CW's friend Wendell Potter, a flat-out expert on how health insurance companies behave and how their lobby infiltrates government, has a report from the National Association of Insurance Commissioners meeting in Orlando, Fla. Most interesting numbers: there are 28 consumer advocates, and more than a thousand health insurance and allied industry lobbyists.
CW's friend Wendell Potter, a flat-out expert on how insurance companies behave and how their lobby infiltrates government, has a report from the National Association of Insurance Commissioners meeting in Orlando, Fla. in his Huffington Post column. He sees United Health Group's report of a big profit jump in the third quarter as a bonus for consumers, if it gives insurance commissioners the spine to resist the industry lobbyists who are demanding concessions on health reform regulations.
The insurance companies are at the meeting in force. They're seeking to cripple the first solid consumer benefits of the health reform law, a requirement that insurance companies pay 80% to 85% of health insurance premiums for actual health care, even if it meens less profit or more rational executive salaries.
Read Wendell's whole column to find out how insurance companies use fear tactics to get their way. But here's his description of the imbalance that makes it so hard for consumers to win.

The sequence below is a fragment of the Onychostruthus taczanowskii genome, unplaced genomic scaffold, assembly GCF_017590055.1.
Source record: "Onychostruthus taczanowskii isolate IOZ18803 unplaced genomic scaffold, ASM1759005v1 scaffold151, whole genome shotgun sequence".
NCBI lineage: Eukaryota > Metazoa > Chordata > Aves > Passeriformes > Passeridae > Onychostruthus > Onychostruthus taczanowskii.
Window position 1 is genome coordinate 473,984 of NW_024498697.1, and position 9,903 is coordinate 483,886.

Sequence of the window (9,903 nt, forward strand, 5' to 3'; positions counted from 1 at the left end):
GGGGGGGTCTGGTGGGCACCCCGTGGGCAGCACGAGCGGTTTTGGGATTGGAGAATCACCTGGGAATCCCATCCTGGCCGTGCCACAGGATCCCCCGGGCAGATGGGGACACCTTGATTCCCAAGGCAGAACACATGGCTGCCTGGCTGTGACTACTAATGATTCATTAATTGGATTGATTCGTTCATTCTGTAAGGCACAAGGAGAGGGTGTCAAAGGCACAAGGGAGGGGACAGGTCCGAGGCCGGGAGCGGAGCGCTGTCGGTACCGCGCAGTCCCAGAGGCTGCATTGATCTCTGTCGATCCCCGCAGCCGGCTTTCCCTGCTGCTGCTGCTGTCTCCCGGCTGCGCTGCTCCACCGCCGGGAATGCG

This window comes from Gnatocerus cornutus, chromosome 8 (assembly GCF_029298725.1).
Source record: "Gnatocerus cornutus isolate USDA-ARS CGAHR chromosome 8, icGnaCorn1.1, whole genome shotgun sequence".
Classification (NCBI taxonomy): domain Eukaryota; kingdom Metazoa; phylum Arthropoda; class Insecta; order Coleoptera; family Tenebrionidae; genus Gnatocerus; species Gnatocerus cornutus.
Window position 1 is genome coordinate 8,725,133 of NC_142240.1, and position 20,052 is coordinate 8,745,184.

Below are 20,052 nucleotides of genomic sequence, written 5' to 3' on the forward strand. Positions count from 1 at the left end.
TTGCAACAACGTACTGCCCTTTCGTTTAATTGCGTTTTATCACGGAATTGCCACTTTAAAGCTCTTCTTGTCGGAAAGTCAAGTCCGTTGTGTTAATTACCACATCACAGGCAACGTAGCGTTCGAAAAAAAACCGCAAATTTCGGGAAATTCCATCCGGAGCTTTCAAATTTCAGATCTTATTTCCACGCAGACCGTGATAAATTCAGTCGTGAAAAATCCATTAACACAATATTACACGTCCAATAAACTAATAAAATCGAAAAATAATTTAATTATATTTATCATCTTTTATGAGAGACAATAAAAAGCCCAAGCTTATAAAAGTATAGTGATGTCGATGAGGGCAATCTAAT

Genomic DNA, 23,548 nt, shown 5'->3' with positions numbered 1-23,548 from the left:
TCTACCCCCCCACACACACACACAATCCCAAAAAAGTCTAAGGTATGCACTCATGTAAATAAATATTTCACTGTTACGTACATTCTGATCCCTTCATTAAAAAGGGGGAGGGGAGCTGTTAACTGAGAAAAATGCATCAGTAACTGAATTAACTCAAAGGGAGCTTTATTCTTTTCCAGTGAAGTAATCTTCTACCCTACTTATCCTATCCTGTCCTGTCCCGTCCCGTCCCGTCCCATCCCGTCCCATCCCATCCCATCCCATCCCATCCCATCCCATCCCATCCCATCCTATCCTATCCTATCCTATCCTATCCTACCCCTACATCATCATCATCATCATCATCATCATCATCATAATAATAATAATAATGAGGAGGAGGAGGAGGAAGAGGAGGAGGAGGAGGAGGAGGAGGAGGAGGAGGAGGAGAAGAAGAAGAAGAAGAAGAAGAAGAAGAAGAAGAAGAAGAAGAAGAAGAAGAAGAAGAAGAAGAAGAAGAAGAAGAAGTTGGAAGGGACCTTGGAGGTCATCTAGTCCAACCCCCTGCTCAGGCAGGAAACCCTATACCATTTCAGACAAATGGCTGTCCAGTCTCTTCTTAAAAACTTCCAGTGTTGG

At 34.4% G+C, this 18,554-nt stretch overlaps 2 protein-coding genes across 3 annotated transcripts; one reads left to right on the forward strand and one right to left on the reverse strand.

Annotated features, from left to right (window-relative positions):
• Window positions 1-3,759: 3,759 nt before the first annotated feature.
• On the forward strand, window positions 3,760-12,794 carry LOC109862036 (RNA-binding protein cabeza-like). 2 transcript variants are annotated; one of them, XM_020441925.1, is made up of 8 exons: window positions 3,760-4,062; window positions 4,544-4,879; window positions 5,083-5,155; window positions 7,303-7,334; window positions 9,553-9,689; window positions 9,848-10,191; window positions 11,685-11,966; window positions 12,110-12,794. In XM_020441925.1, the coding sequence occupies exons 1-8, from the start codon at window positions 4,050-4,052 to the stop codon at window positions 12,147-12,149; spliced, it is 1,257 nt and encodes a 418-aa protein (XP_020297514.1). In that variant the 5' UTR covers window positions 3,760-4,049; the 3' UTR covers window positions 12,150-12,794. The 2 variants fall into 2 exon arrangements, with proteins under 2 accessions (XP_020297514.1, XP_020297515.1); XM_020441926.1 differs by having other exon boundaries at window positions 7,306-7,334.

I am one of 28 people selected by the NAIC to represent the interests of consumers. The insurance industry and other special interests are represented here by more than a thousand lobbyists.
I know that Wendell and his fellow advocates are the conscience of the insurance commissioners, and expert at making their case. But insurance commissioners are largely appointed by governors, too often after consultations with the insurance industry. Commissioners often go into, or back to, the insurance industry to make some bucks after their term in the state job. They don't admit to being directly influenced by the industry, and surely some are not. But it makes the consumers' side the underdog.
So if the NAIC resists a thousand lobbyists to sends the current–and already weak–proposed regulations to the White House, it will be a mini-victory. The lobbyists won't quit, of course. They'll just go back to Washington and get to work on the White House. But as Wendell says, if insurance companies keep raking in big profits and cutting care, the lobbyists' argument will be a tad harder to make.